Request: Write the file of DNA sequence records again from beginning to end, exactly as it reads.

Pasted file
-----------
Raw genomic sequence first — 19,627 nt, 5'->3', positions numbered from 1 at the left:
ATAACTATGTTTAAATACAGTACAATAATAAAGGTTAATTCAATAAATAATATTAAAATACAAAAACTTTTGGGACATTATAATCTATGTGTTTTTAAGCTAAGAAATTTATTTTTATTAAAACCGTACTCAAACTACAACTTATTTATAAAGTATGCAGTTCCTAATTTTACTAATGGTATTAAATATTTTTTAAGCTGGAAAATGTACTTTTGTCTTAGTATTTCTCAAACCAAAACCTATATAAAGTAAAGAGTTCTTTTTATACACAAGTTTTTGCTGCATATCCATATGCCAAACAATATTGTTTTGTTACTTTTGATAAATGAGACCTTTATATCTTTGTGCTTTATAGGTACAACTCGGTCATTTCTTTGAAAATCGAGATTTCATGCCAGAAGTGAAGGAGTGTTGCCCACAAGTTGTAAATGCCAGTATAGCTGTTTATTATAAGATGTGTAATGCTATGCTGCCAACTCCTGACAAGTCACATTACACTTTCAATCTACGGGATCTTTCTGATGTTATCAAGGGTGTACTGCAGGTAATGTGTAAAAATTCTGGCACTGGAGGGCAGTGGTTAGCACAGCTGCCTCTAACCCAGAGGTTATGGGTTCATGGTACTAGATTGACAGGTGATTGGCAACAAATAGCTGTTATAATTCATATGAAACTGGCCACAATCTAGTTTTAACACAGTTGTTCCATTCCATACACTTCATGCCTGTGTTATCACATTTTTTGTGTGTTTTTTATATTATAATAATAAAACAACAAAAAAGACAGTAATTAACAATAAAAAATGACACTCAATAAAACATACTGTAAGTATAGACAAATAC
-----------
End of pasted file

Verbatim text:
Raw genomic sequence first — 19,627 nt, 5'->3', positions numbered from 1 at the left:
ATAACTATGTTTAAATACAGTACAATAATAAAGGTTAATTCAATAAATAATATTAAAATACAAAAACTTTTGGGACATTATAATCTATGTGTTTTTAAGCTAAGAAATTTATTTTTATTAAAACCGTACTCAAACTACAACTTATTTATAAAGTATGCAGTTCCTAATTTTACTAATGGTATTAAATATTTTTTAAGCTGGAAAATGTACTTTTGTCTTAGTATTTCTCAAACCAAAACCTATATAAAGTAAAGAGTTCTTTTTATACACAAGTTTTTGCTGCATATCCATATGCCAAACAATATTGTTTTGTTACTTTTGATAAATGAGACCTTTATATCTTTGTGCTTTATAGGTACAACTCGGTCATTTCTTTGAAAATCGAGATTTCATGCCAGAAGTGAAGGAGTGTTGCCCACAAGTTGTAAATGCCAGTATAGCTGTTTATTATAAGATGTGTAATGCTATGCTGCCAACTCCTGACAAGTCACATTACACTTTCAATCTACGGGATCTTTCTGATGTTATCAAGGGTGTACTGCAGGTAATGTGTAAAAATTCTGGCACTGGAGGGCAGTGGTTAGCACAGCTGCCTCTAACCCAGAGGTTATGGGTTCATGGTACTAGATTGACAGGTGATTGGCAACAAATAGCTGTTATAATTCATATGAAACTGGCCACAATCTAGTTTTAACACAGTTGTTCCATTCCATACACTTCATGCCTGTGTTATCACATTTTTTGTGTGTTTTTTATATTATAATAATAAAACAACAAAAAAGACAGTAATTAACAATAAAAAATGACACTCAATAAAACATACTGTAAGTATAGACAAATAC